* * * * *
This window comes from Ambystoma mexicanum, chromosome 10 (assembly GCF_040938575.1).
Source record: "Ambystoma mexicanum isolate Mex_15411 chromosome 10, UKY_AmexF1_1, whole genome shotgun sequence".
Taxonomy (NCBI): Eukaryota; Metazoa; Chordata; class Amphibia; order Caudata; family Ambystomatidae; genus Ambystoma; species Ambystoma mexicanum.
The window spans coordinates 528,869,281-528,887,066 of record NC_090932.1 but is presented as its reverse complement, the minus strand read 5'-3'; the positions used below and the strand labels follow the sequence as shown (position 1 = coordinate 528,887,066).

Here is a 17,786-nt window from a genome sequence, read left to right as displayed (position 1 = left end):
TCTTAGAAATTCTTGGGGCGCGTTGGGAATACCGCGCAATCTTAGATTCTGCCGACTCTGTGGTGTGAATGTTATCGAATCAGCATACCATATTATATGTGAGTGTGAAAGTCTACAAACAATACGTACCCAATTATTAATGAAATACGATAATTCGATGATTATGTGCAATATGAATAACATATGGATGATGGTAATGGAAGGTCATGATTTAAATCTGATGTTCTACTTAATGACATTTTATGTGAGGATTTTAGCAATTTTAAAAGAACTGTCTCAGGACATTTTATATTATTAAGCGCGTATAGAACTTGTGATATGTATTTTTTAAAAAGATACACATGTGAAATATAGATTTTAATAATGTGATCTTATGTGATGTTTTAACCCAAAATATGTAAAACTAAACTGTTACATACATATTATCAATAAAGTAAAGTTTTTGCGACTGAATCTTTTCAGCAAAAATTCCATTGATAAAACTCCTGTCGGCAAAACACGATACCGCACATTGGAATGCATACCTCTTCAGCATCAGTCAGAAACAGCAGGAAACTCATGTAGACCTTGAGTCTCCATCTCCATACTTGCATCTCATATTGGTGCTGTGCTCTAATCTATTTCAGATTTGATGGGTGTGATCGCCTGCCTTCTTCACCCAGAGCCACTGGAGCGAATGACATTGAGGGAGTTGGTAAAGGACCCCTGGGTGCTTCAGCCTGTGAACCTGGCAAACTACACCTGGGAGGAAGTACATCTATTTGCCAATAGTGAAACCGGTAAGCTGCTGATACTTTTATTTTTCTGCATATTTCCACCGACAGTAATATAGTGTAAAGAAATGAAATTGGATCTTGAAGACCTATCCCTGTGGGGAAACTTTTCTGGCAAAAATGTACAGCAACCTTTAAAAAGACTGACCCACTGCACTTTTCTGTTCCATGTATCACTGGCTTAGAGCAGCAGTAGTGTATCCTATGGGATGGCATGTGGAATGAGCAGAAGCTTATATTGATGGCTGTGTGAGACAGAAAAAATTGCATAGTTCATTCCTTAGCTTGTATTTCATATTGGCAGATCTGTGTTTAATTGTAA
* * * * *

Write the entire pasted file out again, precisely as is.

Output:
This window comes from Ambystoma mexicanum, chromosome 10 (assembly GCF_040938575.1).
Source record: "Ambystoma mexicanum isolate Mex_15411 chromosome 10, UKY_AmexF1_1, whole genome shotgun sequence".
Taxonomy (NCBI): Eukaryota; Metazoa; Chordata; class Amphibia; order Caudata; family Ambystomatidae; genus Ambystoma; species Ambystoma mexicanum.
The window spans coordinates 528,869,281-528,887,066 of record NC_090932.1 but is presented as its reverse complement, the minus strand read 5'-3'; the positions used below and the strand labels follow the sequence as shown (position 1 = coordinate 528,887,066).

Here is a 17,786-nt window from a genome sequence, read left to right as displayed (position 1 = left end):
TCTTAGAAATTCTTGGGGCGCGTTGGGAATACCGCGCAATCTTAGATTCTGCCGACTCTGTGGTGTGAATGTTATCGAATCAGCATACCATATTATATGTGAGTGTGAAAGTCTACAAACAATACGTACCCAATTATTAATGAAATACGATAATTCGATGATTATGTGCAATATGAATAACATATGGATGATGGTAATGGAAGGTCATGATTTAAATCTGATGTTCTACTTAATGACATTTTATGTGAGGATTTTAGCAATTTTAAAAGAACTGTCTCAGGACATTTTATATTATTAAGCGCGTATAGAACTTGTGATATGTATTTTTTAAAAAGATACACATGTGAAATATAGATTTTAATAATGTGATCTTATGTGATGTTTTAACCCAAAATATGTAAAACTAAACTGTTACATACATATTATCAATAAAGTAAAGTTTTTGCGACTGAATCTTTTCAGCAAAAATTCCATTGATAAAACTCCTGTCGGCAAAACACGATACCGCACATTGGAATGCATACCTCTTCAGCATCAGTCAGAAACAGCAGGAAACTCATGTAGACCTTGAGTCTCCATCTCCATACTTGCATCTCATATTGGTGCTGTGCTCTAATCTATTTCAGATTTGATGGGTGTGATCGCCTGCCTTCTTCACCCAGAGCCACTGGAGCGAATGACATTGAGGGAGTTGGTAAAGGACCCCTGGGTGCTTCAGCCTGTGAACCTGGCAAACTACACCTGGGAGGAAGTACATCTATTTGCCAATAGTGAAACCGGTAAGCTGCTGATACTTTTATTTTTCTGCATATTTCCACCGACAGTAATATAGTGTAAAGAAATGAAATTGGATCTTGAAGACCTATCCCTGTGGGGAAACTTTTCTGGCAAAAATGTACAGCAACCTTTAAAAAGACTGACCCACTGCACTTTTCTGTTCCATGTATCACTGGCTTAGAGCAGCAGTAGTGTATCCTATGGGATGGCATGTGGAATGAGCAGAAGCTTATATTGATGGCTGTGTGAGACAGAAAAAATTGCATAGTTCATTCCTTAGCTTGTATTTCATATTGGCAGATCTGTGTTTAATTGTAA